• Jiggle earlobe while tilting head
  • Yawn or chew gum
  • Dry ears with a hairdryer (low setting)
  • Use the Valsalva maneuver

Mixed Hearing Loss

It’s possible to have a combination of sensorineural and conductive hearing loss. Suppose you had an earache and took antibiotics to clear it up. Your checkup shows no sign of infection, but you still have difficulty hearing. There could be other reasons for your hearing loss, such as nerve or hair cell damage in your inner ear. A licensed audiologist can provide treatment options based on hearing test results.

Take a free online hearing test right now—it only takes a few minutes—and get immediate results!

Explore Better Hearing Options

Many types of hearing loss affect millions of people, but the condition often goes untreated. In fact, only 1 in 4 adults who could benefit from hearing aids have used them. Although sensorineural hearing loss is usually irreversible, hearing aids can prevent further damage and may also be an excellent option for mixing hearing loss.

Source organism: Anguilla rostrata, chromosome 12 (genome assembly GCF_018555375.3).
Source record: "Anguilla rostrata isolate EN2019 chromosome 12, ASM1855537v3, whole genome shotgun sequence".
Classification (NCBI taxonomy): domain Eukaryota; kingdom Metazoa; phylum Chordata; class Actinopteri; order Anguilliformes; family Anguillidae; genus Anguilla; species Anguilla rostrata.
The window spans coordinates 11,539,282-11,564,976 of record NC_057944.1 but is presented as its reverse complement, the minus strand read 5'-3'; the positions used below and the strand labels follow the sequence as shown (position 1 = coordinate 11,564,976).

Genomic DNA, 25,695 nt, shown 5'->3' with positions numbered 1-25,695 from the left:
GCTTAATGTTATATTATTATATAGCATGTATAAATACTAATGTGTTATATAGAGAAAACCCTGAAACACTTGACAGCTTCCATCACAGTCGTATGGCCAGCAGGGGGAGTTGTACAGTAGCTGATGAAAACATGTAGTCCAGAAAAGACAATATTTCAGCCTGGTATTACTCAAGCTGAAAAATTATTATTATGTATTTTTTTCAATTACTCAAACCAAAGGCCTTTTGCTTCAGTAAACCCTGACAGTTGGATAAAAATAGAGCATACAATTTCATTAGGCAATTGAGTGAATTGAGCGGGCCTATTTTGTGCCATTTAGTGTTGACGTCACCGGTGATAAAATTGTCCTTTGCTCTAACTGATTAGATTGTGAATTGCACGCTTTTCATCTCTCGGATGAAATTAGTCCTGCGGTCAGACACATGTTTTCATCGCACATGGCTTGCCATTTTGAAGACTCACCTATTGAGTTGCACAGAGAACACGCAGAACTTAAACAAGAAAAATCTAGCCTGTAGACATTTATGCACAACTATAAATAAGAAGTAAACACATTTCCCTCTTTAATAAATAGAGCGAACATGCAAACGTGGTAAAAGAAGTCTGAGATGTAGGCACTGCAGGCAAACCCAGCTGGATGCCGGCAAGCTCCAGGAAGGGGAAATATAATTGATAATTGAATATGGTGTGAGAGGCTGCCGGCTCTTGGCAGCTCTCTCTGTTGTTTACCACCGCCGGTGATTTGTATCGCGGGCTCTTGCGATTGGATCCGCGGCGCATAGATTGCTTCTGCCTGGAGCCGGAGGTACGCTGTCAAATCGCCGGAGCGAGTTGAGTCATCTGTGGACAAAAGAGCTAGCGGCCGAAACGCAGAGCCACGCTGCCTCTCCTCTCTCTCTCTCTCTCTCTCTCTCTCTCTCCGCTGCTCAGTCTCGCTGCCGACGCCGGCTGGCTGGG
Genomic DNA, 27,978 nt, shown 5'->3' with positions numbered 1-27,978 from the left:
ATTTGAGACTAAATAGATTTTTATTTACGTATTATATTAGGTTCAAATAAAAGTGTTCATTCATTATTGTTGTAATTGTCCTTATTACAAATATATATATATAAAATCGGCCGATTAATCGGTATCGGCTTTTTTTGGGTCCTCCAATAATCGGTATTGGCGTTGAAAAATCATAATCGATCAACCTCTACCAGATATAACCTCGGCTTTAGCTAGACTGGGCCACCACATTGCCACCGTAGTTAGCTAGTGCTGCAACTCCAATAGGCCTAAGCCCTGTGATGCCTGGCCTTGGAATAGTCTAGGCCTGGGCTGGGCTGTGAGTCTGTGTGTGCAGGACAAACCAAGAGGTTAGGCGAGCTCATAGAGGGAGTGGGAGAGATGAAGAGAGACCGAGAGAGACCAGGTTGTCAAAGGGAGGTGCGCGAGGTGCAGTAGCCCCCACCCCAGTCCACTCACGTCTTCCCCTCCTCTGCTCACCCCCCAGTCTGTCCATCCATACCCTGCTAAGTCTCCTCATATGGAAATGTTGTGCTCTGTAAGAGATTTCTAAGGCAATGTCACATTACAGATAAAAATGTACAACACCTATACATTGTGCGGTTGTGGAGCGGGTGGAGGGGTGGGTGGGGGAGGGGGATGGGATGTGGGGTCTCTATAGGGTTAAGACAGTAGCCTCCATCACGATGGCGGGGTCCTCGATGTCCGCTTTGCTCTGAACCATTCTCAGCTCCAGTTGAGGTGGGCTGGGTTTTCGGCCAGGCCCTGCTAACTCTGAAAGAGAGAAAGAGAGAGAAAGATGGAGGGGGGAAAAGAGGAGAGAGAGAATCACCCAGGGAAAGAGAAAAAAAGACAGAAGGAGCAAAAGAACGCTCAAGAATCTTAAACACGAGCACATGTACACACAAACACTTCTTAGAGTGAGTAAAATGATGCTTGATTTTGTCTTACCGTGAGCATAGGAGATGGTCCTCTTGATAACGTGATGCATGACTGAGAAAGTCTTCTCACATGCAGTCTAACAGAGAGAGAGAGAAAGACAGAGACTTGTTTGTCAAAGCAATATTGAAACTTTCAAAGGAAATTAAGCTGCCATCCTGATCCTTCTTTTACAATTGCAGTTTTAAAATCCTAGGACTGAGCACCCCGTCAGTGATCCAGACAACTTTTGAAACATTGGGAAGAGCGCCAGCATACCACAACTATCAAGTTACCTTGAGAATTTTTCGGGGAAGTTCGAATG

MDHearing offers a range of affordable FDA-registered hearing aids. Whether you have sensorineural, conductive, or mixed hearing loss, our U.S.-based audiologists are here to help. Contact us to take advantage of the 45-day risk-free trial on any one of our high-quality hearing aids.

Check your hearing for free with our 5-minute online hearing test.

Interested in starting a risk-free trial with MDHearing? Check out our different models for yourself.